It’s slightly off-putting that a car I enjoy driving as much as the Forester suffers from a problem I’ve discovered in other vehicles recently – a poor quality key.
I know nobody actually uses a key in the conventional sense anymore, you just press a button. However, you really have to know the three buttons on the Subaru key intimately if you are going to avoid a frustrating game of ‘press the key’ every time you try to get in.
The symbols on the buttons are so small, it’s really difficult to decipher which one does what. And with the nights closing in, it’s easy to mistakenly press unlock, rather than boot open or just lock!
The problem would be eased by the buttons being illuminated. They are not. Yes I do have poor eyesight but I would imagine a good 50 per cent of Forest drivers wear glasses too.
Sometimes it’s the silly little problems that annoy car owners the most and this is one problem that would be so simple to solve too…
To a certain generation of bloke, the name Subaru will always be associated with the WRX rally car. The Impreza is no longer imported in to Britain, although you will still see plenty of die-hard ‘Scooby‘ fans frittering away their pay cheques to keep one on the road. No, these days, Subaru is targeting the SUV market and this fourth generation Forester is a key weapon.
Today I did my weekly shop down at Waitrose and the Subaru looked oddly out of place, parked next to row after row of ‘bling’ four-wheel drives. Personally, I love the fact I’m driving something different, which I know can tackle proper off-road work and won’t be offended if I chuck half a ton of wood in the back.
Sadly, I’m not sure the majority of British car-buyers will see it the same way. The Forester isn’t offensive to the eye but it just doesn’t have the cosmetic appeal of a Kia Sportage or a Ford Kuga. Beauty may be skin deep but that’s as far as most people look these days when they are buying a car.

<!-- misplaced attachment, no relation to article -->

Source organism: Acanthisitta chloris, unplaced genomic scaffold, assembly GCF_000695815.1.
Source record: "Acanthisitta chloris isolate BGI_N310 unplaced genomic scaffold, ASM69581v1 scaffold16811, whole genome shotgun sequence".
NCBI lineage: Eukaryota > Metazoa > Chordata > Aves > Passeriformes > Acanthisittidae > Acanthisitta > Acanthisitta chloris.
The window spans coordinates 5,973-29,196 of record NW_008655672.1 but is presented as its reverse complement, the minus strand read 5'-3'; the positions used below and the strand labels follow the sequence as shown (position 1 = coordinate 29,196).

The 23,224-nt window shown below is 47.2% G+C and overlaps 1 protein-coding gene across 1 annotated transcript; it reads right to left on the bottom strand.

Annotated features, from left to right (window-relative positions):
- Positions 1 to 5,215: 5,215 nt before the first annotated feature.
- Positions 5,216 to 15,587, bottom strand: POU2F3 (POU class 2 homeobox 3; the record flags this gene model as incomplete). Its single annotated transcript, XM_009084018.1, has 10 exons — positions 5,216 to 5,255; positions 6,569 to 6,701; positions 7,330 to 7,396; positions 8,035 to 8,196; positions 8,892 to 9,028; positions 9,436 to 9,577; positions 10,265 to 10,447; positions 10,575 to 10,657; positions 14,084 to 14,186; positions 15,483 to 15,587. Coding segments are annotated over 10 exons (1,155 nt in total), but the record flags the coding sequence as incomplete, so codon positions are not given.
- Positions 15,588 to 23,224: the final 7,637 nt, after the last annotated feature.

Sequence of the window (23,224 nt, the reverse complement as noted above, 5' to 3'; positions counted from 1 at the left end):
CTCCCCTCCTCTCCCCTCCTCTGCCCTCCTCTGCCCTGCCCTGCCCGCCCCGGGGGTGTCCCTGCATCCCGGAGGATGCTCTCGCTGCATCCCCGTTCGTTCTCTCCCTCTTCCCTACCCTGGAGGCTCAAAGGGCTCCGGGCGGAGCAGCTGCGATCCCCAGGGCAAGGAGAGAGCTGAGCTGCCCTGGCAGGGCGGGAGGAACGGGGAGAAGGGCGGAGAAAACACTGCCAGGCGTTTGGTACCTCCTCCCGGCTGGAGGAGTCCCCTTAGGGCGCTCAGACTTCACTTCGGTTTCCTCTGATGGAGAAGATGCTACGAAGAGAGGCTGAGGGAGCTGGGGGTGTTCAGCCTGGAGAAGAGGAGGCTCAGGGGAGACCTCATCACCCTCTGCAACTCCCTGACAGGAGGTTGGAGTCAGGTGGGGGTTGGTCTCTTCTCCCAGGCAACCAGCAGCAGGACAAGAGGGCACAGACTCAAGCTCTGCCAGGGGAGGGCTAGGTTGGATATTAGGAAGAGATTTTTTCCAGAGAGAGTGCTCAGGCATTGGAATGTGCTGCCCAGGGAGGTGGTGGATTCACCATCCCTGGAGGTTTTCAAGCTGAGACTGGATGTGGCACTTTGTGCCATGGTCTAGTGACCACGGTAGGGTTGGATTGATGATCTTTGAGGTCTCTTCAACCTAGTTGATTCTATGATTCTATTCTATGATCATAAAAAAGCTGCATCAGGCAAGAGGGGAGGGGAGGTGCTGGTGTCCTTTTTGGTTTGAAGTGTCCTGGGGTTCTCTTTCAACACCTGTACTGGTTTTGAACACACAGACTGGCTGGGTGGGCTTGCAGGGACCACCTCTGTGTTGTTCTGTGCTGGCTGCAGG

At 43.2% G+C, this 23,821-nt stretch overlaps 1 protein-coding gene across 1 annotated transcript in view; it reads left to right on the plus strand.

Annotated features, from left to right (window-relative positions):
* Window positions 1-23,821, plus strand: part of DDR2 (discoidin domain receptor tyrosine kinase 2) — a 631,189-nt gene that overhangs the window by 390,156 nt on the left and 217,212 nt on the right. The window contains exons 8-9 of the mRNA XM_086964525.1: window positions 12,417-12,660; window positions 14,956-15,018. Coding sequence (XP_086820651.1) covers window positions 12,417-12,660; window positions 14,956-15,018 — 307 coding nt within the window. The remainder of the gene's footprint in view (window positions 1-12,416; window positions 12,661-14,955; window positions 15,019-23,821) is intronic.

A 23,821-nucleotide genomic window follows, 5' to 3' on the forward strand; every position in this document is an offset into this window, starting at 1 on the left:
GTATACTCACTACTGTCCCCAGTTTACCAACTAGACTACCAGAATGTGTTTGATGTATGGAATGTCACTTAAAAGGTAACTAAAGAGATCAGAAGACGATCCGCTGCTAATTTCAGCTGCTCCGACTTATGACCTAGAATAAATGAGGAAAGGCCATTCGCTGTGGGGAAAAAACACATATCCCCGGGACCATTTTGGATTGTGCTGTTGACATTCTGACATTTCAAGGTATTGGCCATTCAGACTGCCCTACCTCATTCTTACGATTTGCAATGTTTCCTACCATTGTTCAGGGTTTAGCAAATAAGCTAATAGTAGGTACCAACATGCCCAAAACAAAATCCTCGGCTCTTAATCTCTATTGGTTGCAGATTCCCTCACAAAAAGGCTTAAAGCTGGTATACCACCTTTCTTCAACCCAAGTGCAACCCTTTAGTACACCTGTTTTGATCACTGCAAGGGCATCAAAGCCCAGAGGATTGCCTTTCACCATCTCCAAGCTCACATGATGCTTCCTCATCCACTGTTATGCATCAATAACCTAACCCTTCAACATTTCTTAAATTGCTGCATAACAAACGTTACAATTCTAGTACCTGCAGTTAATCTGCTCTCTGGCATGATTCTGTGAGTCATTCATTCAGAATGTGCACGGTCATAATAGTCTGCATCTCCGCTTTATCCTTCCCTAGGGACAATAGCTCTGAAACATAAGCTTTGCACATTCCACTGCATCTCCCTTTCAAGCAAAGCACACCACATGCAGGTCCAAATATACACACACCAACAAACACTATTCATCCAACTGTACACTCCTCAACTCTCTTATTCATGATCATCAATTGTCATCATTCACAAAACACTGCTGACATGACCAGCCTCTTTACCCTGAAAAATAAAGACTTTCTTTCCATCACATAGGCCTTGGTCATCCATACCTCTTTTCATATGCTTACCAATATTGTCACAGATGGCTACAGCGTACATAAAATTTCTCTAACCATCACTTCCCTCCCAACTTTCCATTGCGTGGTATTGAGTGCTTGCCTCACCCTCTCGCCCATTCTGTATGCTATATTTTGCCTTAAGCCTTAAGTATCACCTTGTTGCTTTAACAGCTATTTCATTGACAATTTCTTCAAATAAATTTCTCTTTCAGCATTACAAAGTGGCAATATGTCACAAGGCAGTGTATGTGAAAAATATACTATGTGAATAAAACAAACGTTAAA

The boxy design will be seen as a disadvantage, even though it allows for a huge load capacity, exceptional headroom and a bright cabin. The interior is basic but you know a Forester will still be lugging sheep up a field in 15 years time when a Kuga has been turned back into sheet metal.
Right now I’m feeling totally inconspicuous in the Forester – a rare feat in any modern SUV. And I’m loving it.
Jeremy Why is it fisherman drive weird cars? I shouldn’t put them all in the same pool but walking around my favourite lake this morning, there was an oddball collection of vehicles surrounding the Range Rover. Think Mitsubishi Pajero, 4×4 Nissan vanette and the obligatory Subaru Impreza import.
Quite what people get out of watching a lifeless float on a grey, April day is beyond me but when I returned to the Evoque later, two of them were admiring my wheels instead. By that I mean the fully chromed, 20-inch alloys that come as standard on the SD4 Dynamic.
I’m not a huge fan of sparkly wheels – even chrome spokes look naff on an E-Type – but I am starting to warm to the Evoque’s set of four. You would expect them on a BMW X5 but on a more introverted Range Rover, it doesn’t smack too much of horrifying bling.
Maybe it is because the Evoque sits so low, or possibly the Firenze red paintwork but I’m with the fishermen in living them.